Historical acts and facts that have influenced cannabis legislation

1906 Federal Food and Drug Act

              The Federal Food and Drug Act was the first time the government started controlling the regulation of food and drugs (including any medicines that contained such items as cannabis). It was meant to oversee the branding, packaging, and risk of contamination of these items.  This Act did not outlaw or tax any products, but rather it was just the beginning step of government regulation of consumed products.  It expanded the government’s reach to cannabis, since cannabis was on the USP-NF list of drugs.  This act also paved the way for the governments to enact the Opium Act, which banned opium for the first time.  This government regulation would soon spread to other drugs, including cannabis.

1914 Harrison Act

              The Harrison Act of 1914 saw the registration of prescription recommendations by doctors.  This was also the first time that the government began taxing medicinal drugs.  These taxes, however, were used more to direct the behavior of Americans rather than just raise revenue.  The government was imposing drug regulation, not through criminalization, but rather through taxation (such as high taxes on cigarettes today).  If taxes were high enough in products that contained cannabis, people would be discouraged from using them.  This also raised revenue for the government.  While this is the first time that the government is seen directly trying to influence drug use behavior, it is just the beginning of the strict regulation and enforcement that would soon follow.

1930 Anslinger takes control of Bureau of Narcotics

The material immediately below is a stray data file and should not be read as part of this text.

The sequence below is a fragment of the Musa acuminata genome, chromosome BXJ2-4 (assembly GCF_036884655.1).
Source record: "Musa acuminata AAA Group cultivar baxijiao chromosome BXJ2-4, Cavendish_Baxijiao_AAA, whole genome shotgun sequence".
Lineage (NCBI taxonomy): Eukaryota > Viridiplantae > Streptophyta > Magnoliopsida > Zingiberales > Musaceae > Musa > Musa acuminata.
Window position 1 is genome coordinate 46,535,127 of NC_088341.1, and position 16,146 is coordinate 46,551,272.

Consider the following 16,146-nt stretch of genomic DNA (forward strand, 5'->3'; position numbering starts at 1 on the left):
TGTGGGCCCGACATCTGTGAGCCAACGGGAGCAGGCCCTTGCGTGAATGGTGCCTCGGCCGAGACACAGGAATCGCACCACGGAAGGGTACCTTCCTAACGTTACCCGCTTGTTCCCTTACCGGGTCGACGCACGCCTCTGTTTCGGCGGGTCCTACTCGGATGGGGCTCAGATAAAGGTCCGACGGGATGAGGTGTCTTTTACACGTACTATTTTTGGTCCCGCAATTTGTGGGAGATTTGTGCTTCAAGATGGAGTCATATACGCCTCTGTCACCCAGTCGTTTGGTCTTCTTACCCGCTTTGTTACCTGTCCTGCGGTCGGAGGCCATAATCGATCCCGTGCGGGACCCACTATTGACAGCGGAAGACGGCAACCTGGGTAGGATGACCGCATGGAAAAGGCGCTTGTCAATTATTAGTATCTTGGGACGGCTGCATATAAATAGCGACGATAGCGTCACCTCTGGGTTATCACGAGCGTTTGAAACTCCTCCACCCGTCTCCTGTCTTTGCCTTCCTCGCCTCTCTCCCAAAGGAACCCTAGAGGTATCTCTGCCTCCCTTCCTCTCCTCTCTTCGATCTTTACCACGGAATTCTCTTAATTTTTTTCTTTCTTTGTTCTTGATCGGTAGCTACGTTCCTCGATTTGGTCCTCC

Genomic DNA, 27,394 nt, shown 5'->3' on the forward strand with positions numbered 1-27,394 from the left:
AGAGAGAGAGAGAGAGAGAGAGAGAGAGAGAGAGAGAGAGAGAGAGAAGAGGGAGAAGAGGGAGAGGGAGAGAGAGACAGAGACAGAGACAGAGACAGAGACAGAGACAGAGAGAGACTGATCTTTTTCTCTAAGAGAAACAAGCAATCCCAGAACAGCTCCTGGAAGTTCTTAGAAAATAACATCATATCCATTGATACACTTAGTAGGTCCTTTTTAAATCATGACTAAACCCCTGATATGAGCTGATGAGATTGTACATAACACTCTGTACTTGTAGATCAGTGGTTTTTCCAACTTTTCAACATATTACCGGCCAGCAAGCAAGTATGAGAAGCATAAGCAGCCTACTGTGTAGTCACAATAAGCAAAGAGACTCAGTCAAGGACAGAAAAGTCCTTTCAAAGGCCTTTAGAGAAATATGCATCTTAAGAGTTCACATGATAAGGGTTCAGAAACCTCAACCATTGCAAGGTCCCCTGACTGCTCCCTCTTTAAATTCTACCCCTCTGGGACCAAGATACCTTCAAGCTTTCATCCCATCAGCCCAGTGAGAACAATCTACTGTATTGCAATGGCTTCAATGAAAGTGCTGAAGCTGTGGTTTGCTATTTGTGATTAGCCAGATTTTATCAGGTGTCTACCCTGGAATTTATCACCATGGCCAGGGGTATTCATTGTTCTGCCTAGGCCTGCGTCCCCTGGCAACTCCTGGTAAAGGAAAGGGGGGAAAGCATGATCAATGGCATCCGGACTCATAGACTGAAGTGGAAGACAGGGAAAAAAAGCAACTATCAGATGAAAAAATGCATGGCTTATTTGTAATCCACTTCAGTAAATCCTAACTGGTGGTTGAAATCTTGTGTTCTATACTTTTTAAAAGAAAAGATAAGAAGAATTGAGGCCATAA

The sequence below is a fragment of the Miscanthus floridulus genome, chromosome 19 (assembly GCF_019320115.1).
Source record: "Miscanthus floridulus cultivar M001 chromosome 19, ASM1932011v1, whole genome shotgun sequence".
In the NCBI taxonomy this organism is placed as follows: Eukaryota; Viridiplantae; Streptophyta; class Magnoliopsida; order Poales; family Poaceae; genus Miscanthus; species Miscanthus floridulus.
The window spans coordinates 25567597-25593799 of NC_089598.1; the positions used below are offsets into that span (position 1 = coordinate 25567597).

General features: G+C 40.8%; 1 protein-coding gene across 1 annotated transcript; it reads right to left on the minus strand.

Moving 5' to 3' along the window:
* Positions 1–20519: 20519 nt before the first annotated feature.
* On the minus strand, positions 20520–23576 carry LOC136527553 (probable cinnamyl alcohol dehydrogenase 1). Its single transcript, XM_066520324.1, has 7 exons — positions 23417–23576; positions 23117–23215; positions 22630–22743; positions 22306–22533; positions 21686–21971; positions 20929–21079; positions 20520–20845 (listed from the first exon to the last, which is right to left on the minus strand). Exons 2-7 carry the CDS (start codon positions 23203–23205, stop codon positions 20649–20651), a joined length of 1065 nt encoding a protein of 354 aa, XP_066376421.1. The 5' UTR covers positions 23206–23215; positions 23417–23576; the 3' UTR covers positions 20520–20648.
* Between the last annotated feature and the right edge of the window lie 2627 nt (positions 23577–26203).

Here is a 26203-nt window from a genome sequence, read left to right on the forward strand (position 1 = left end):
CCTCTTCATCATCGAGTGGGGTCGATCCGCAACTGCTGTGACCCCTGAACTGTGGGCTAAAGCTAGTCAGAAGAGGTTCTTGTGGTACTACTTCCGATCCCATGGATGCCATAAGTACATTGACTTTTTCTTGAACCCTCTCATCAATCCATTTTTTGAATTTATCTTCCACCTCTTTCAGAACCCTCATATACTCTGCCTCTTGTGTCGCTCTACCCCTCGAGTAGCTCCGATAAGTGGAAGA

In 1930, Harry Anslinger took over control of the Bureau of Narcotics. Anslinger was an outspoken and staunch supporter of all things prohibition.  In fact, he was still an advocate of alcohol prohibition even after it was repealed.  His legacy, until he left his office in 1962, would, again, be prohibition no matter how the scientific and social data refuted his beliefs. He gave speeches and rallies all over the United States to groups about the horrors of cannabis and how the drug should be loathed.  He brought about the “reefer madness” era in which he touted that cannabis would turn ordinary people into rapists and murderers. He made comparisons between alcohol and cannabis, saying that they would ruin society and the moral compass of Americans.  He even went so far as to manipulate data and skew anecdotal evidence to support his crusade.  His zealous battle over cannabis also stepped from deeply seated racism – against minority communities in the United States as well as immigrant populations, especially from Mexico.  His ardent campaigning led to the Marijuana Tax Act of 1937 that was the first effort to criminalize the cannabis trade.  His lasting legacy is seen to this day in the federal criminalization of cannabis and its place on the Schedule I drug list, touted as a substance with no medical viability.

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